History of Medicine: Origin, Timeline & Summary

Instructor: Artem Cheprasov

Artem has a doctor of veterinary medicine degree.

This lesson briefly goes over some of the major concepts, turning points, and names associated with medicine. You'll learn how medicine originated and how it continued from there on until today.

What Is Medicine?

What is medicine? Your answer today may be quite different than that of our ancient ancestors. Today, we see medicine as the art, science, study, and practice of preserving one's health via drugs or surgery. Many moons ago, the definition of medicine would've been quite different, and it still is in some cultures across the world today.

The history of medicine is very long, and we'll briefly touch upon as many of its interesting details in this lesson as possible.


Where do we begin? Where and how did medicine even originate? There is no easy or direct answer to this. Our very early ancestors simply never left any written accounts or visuals about this topic (or none have survived). Thus, historians and scientists can at best guess at what happened all the way in the beginning.

It is suspected that, at first, early humans didn't think of diseases as anything other than something part of natural existence. There was no need to treat a disease as a result. This isn't a far stretch of a thought either. That's because not all that long ago native tribes far removed from Western civilization thought their diarrhea was perfectly normal, until Westerners told them it wasn't and it was due to parasites.

Later on, diseases may have been viewed as being supernatural in origin. In other words, someone cast a spell on you or you insulted a god and that is why you are sick.

But it also seems logical to suspect that as soon as Homo sapiens were able to reason, they must've experimented with nature in order to see how it could be of benefit to them. Things like vegetables, roots, herbs, berries and so on may have been simply tested by trial and error to see if they were (hopefully) beneficial in some way. This use of natural substances for healing constitutes the notion of folk medicine, which survives to this day. Magic, incantations, and witch doctors played their part in early 'medicine' as well.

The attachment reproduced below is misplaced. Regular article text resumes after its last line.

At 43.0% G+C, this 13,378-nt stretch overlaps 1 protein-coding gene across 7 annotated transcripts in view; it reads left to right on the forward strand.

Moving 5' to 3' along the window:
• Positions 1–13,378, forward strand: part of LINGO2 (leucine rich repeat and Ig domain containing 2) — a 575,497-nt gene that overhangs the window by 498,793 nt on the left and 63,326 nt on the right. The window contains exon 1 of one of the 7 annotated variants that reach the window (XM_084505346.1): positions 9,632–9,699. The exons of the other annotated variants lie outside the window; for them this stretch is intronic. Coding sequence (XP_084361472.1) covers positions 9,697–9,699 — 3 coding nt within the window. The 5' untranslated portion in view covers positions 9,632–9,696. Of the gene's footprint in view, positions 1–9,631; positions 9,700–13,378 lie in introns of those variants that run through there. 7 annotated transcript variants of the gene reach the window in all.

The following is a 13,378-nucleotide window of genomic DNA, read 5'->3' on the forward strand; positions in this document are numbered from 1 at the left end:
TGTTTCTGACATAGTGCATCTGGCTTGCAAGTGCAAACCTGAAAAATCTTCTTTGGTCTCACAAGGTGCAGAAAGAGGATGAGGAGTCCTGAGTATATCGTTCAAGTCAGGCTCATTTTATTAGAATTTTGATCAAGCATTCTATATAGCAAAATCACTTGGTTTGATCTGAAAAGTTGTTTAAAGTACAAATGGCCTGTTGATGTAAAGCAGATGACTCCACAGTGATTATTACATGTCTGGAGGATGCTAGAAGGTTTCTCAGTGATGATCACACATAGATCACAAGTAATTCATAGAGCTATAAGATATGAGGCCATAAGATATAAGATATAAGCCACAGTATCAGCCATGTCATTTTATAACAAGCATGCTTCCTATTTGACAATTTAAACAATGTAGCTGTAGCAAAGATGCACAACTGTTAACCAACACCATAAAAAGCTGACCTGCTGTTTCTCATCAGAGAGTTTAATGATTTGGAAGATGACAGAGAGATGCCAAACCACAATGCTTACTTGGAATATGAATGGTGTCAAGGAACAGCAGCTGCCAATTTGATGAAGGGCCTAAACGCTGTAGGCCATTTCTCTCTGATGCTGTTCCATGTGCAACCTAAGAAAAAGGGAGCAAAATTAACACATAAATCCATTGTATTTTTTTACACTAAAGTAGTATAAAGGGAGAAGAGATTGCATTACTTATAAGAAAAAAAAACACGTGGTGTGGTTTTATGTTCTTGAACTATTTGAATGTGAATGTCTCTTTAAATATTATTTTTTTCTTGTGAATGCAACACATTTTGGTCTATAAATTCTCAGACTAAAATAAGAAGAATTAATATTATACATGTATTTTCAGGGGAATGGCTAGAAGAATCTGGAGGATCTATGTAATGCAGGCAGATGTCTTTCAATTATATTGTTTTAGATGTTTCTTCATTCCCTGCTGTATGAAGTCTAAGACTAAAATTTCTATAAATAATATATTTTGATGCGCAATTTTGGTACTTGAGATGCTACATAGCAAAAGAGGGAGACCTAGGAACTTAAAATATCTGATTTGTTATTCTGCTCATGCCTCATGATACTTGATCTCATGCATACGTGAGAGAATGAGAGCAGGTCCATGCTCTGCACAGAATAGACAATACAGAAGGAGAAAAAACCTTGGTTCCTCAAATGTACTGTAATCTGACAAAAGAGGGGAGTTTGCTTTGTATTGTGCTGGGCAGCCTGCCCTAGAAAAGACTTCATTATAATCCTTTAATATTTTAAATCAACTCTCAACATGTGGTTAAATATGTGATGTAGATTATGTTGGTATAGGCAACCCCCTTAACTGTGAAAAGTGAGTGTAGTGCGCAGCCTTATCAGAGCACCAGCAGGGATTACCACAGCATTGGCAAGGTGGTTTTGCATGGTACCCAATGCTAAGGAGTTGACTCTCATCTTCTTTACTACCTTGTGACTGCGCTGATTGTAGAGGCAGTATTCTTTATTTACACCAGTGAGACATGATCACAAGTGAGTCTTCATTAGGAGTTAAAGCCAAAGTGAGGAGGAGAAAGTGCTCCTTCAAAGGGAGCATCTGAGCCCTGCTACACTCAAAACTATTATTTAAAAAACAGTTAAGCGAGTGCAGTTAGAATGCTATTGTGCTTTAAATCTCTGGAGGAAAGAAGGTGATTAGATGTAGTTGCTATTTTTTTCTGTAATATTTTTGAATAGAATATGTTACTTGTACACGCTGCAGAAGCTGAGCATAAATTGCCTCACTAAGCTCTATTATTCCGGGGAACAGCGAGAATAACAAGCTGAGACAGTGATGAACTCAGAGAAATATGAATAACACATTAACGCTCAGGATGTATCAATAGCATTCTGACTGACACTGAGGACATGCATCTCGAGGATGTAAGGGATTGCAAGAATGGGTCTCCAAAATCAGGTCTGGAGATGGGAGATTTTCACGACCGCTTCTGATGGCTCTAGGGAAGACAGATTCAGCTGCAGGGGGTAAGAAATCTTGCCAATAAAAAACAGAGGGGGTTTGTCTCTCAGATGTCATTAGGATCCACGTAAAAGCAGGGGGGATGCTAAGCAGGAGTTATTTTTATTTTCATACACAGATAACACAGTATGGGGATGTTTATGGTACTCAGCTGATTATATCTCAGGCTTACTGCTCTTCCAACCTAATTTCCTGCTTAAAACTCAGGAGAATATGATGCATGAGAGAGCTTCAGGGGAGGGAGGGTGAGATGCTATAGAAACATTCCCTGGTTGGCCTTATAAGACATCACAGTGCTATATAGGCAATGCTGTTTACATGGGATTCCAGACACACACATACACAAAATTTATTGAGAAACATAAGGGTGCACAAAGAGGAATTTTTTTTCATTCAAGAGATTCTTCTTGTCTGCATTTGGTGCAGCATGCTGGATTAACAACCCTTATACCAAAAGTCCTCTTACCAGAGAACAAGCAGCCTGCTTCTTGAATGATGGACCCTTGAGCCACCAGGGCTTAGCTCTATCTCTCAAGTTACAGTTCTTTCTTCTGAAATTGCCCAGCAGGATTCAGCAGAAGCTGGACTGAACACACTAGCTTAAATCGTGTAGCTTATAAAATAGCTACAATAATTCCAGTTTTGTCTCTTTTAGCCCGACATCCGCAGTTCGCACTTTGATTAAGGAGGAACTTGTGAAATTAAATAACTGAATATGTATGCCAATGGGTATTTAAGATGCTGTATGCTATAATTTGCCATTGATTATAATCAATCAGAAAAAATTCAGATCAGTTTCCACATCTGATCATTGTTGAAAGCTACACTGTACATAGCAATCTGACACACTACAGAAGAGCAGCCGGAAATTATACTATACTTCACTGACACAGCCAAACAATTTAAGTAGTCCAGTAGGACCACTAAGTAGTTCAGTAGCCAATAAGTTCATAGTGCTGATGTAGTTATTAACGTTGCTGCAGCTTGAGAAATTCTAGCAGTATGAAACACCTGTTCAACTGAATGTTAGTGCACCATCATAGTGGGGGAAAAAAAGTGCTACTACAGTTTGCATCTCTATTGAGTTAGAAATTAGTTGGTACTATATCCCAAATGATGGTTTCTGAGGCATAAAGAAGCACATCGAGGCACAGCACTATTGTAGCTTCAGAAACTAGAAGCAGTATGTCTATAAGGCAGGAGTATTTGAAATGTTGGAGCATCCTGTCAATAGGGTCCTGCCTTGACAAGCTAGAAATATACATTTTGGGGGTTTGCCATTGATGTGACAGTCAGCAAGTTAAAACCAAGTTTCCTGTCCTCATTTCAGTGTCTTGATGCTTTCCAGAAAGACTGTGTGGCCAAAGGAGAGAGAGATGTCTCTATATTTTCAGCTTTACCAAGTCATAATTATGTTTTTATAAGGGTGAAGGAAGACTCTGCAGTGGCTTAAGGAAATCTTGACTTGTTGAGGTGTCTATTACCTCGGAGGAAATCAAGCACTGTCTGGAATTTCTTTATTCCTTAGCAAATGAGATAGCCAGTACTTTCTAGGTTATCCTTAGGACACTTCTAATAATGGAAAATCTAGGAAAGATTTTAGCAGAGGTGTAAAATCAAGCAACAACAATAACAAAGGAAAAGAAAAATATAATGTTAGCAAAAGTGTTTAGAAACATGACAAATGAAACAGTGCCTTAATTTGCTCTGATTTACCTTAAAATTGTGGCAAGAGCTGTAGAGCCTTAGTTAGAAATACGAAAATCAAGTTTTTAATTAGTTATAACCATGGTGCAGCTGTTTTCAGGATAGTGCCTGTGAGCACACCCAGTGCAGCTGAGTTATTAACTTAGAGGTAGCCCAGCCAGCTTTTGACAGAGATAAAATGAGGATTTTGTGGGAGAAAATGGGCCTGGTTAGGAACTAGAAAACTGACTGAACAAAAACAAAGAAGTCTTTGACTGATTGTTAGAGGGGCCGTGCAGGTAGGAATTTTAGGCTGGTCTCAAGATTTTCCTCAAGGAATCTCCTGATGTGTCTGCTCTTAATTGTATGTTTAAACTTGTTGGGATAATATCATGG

With time, advancement in technology, and even more experimentation medicine evolved from a shrug of the shoulders and a fear of the gods to folk medicine and now medicine as it is seen today.

Summary & Timeline

The timeline for this is no easy discourse, but it can be summarized as something like this. First, we'll begin with the ancients.

In ancient Egypt, one of the most famous and first physicians arises. His name was Imhotep and he is considered by some to be the 'father' of medicine. The Egyptians developed medical texts about treating wounds and injuries among other things.

In ancient Babylon, it seemed that literally anyone and everyone could be a doctor. But trying to be one was risky. If you killed a patient while treating an abscess your hands could be cut off. So much for encouraging your kids to go to medical school, right?

Ancient Indian sacred writing called Vedas also laid out various practices for treating diseases, albeit with a heavy dose of magic and charms. The ancient Chinese also published medical texts, some revered to this day, like the Huangdi neijing, an important text on internal medicine.

The medical knowledge from ancient Egypt and Babylon, and perhaps even China and India, was brought to ancient Greece. Actually, Imhotep was later identified with the Greek god of medicine Asclepius, from which the proper symbol of medicine, the rod of Asclepius is derived. Ancient Greece also gave us another important physician, Hippocrates, for whom the Hippocratic Oath of medicine arises and someone who is commonly thought of the father of modern, especially Western, medicine.

The development of medicine in Ancient Greece marks an important turn in the history of medicine as the ancient Greeks shunned a lot of the magic of their predecessors and tried, instead, to use more reason to explain the natural world.

Ancient Rome continued the great Greek traditions, including learning about medicine. Actually, many Greek physicians flocked to the Roman Empire, most notably Galen, who was a great anatomist and physiologist of his time.

After the collapse of ancient Rome, medieval Europe relied on educated monks to preserve the ancient texts and to establish great hospitals for people. They also translated classical medical manuscripts into Latin and Arabic. Arabic scholars, including Jewish and Christian scholars in Arab lands, further preserved and expounded upon medicine in various treatises. The Arab scholars were also some of the first true experimental pharmacologists and pharmacists.

Thereafter, the period of Enlightenment brought about a new revolution in how medicine was studied. New ways of properly experimenting with anatomy and physiology and carefully measuring things with accuracy in medicine were brought forth by the likes of William Harvey and even Galileo.

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